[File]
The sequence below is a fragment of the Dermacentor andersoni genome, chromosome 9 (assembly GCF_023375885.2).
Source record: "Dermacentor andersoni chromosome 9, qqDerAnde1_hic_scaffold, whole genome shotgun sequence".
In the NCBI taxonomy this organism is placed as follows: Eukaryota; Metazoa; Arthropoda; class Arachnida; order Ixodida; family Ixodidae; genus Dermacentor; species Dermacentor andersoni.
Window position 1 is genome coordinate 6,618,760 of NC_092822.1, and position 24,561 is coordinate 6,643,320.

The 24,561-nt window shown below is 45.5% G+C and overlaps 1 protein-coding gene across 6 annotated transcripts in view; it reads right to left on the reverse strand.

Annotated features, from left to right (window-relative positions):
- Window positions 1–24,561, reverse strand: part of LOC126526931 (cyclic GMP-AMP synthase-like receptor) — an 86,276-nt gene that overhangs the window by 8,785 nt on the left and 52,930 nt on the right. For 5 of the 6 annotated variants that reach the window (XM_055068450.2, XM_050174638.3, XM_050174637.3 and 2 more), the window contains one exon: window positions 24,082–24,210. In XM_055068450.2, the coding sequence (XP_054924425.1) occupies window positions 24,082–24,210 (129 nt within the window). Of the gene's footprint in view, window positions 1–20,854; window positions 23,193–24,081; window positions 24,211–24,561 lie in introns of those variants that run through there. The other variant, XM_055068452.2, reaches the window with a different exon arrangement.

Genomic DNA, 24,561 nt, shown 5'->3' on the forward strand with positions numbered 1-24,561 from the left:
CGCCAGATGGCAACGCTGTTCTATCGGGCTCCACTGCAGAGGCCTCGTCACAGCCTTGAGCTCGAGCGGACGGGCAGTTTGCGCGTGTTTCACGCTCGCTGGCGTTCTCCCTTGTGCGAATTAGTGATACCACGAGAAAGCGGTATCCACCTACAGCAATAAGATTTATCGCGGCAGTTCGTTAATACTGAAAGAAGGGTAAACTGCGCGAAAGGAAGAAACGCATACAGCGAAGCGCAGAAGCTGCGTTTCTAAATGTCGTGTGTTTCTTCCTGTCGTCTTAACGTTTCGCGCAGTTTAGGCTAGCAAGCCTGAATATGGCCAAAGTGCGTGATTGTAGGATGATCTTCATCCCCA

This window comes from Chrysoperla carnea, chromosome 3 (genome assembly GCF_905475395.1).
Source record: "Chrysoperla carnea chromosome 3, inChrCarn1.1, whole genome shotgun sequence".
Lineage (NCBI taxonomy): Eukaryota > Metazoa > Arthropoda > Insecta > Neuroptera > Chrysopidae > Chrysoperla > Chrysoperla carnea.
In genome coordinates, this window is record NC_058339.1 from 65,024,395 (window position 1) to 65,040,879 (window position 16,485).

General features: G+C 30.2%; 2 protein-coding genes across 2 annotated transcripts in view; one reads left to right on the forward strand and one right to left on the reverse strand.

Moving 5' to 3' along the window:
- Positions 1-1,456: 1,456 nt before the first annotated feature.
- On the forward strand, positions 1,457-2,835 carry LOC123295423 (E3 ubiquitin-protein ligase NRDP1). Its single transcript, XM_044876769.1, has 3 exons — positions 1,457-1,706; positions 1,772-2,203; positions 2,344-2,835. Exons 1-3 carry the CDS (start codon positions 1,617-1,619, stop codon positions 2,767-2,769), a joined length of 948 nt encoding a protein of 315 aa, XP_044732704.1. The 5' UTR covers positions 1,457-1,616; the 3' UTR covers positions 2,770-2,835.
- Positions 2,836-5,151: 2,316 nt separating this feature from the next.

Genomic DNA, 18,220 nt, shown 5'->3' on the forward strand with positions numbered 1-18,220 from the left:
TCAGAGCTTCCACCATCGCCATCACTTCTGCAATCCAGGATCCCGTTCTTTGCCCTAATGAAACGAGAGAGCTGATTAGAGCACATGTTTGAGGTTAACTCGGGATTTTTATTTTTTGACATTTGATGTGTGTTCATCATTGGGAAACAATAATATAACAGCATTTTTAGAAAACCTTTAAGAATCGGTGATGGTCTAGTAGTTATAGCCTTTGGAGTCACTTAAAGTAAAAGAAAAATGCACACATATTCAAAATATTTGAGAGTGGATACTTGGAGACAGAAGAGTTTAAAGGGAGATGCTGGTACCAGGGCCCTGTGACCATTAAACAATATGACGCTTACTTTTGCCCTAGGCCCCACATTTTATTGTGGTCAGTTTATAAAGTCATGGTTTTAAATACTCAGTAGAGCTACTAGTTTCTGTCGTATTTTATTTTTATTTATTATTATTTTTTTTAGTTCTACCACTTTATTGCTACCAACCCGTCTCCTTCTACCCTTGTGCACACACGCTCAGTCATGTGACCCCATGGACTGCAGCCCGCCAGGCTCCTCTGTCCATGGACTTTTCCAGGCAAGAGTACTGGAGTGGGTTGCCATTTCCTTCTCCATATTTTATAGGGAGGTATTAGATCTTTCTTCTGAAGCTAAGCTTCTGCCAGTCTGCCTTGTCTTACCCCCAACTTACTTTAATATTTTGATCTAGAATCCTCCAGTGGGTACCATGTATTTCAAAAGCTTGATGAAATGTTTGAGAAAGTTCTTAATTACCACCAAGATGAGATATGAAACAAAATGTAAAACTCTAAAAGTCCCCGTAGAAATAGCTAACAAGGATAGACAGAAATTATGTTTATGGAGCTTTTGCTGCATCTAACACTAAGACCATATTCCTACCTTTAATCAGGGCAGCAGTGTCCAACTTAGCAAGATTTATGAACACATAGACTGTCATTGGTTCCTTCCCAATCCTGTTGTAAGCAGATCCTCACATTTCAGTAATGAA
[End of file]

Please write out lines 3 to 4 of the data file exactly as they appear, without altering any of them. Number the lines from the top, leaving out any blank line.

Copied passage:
In the NCBI taxonomy this organism is placed as follows: Eukaryota; Metazoa; Arthropoda; class Arachnida; order Ixodida; family Ixodidae; genus Dermacentor; species Dermacentor andersoni.
Window position 1 is genome coordinate 6,618,760 of NC_092822.1, and position 24,561 is coordinate 6,643,320.